Australian Parakeets. Melopsitacus Undulatus. Budgerigar Budgie.

Australian Parakeets. Melopsitacus Undulatus. Budgerigar Budgie.

Australian Parakeets. Melopsitacus Undulatus. Budgerigar Budgie.

Scientific name: Neophema bourkii and Neopsephotus bourkii.- Order Psitaciformes, family psittacidae.

The Bourke parakeet measures 19-22 cms. in length, the predominant colors are pink, grayish brown and blue, have the beak black color, black iris and brown legs. The male in its modest coloration is more showy than the female, which lacks the bluish tones of the head, has less pink colored belly and shorter tail.


HABITAT This small bird has as its natural habitat the interior of the central and southern regions of Australia, roaming the steppes and the savannahs with eucalyptus, trees used to install their nests and to rest. In freedom their favorite food is the seeds of acacias and they love the tender buds of trees. In their natural environment they usually reproduce between August and October.

The bourke (like a great majority of Australian parrots), was in serious danger of extinction because of the reduction of their natural habitats by the By the years "thirty-forty" it was believed to be practically extinct, which forced the Australian authorities to consider it a protected bird, which allowed it the wild population began to recover, but even after this protection in 1958 some naturalists (including the American Greenway) considered it to be extinct.

However, it is still protected in Appendix II of CITES and its populations continue to be threatened, always thanks to the intrusion of man (grazing, intensive agriculture, introduction of foreign species etc). Hopefully your populations will continue to grow or at least remain stable.

In order to accommodate a pair of Bourke parakeets, it is advisable to have ample facilities, preferably in aviaries, since they do not accept life in cages unless they are very large. This can be outside with a covered area protected from cold and humidity (humidity is very harmful to this type of birds and does not like direct exposure to the sun). Because of their peaceful and tranquil character they can coexist with other smaller birds, but ideally they are isolated in pairs

FOOD: The basic diet is formed with a mixture of seeds complete: millet (white yellow and red), canary seed, peeled oats, mix for parakeets and canaries, two or three times a week will be given small pipes, some cane and negrillo. To this must be added vegetables and legumes (broccoli, cabbage, spinach, peas, beans, chard, lettuce and especially the carrot) and fruits (apple, pear, etc.). From time to time they can be given germinated seeds that they accept very willingly. In breeding season we will also provide "breeding paste" and it is convenient to add a vitamin complex.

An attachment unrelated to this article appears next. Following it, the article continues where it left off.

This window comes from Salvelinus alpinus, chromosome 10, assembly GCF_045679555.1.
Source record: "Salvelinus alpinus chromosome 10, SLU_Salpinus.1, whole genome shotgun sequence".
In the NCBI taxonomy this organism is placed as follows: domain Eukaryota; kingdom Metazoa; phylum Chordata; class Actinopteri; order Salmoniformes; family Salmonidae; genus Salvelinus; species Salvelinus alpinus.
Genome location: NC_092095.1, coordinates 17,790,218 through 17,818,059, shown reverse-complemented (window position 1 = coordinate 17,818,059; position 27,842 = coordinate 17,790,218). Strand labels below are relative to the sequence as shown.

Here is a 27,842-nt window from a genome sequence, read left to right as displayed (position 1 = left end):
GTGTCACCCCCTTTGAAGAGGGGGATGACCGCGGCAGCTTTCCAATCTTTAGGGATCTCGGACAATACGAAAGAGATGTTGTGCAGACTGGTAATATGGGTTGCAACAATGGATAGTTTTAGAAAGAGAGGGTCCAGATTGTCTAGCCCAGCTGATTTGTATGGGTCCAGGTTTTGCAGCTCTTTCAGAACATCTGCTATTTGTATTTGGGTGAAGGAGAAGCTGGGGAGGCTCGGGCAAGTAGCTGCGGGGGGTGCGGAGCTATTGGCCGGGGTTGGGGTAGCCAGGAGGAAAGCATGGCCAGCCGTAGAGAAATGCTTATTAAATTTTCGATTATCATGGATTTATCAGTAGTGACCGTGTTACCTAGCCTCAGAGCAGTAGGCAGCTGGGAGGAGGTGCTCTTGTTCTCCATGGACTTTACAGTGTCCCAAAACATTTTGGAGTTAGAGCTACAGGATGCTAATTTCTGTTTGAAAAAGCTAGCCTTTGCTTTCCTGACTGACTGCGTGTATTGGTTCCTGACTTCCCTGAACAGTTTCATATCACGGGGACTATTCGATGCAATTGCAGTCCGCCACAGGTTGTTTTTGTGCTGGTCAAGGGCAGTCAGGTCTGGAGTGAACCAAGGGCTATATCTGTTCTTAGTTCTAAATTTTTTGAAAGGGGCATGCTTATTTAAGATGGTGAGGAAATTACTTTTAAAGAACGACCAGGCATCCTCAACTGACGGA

Australian Parakeets. Melopsitacus Undulatus. Budgerigar Budgie.
Australian Parakeets. Melopsitacus Undulatus. Budgerigar Budgie.

Chickens are born with a soft white down, grow very fast and should ring (4 mm ring) at seven-eight days of life, leave the nest after a month and are usually quite nervous and scary In the early days, parents continue to feed them for three to four weeks.


/ strong> Currently in captivity the pink and yellow mutation are perfectly established.

CURIOSITIES AND PERSONAL EXPERIENCE: The possession of this species has been extremely satisfactory, they are not noisy birds and do not gnaw the wood so they can be in aviaries with natural plants.

The pink mutation is somewhat more inactive and less prolific than the nominal or wild species.

If we get a prolific couple, we can have many If you have a large aviary we can put two females and one male, there will be no problems between them, except in the breeding season between the females by some nest, but they can reach to create the two with the same male, however this is not advisable.

Although they seem to be not apathetic birds and little active as defined by some people are simply quiet and peaceful, their greatest period of activity is at dawn and especially at sunset, when it begins to dusk. In fact, the Australians define them as "nocturnal parakeets, because instead of suspending all kinds of activity at night, these birds usually come in groups not too numerous to drink, something not very common in birds that when it gets dark go to their places of rest

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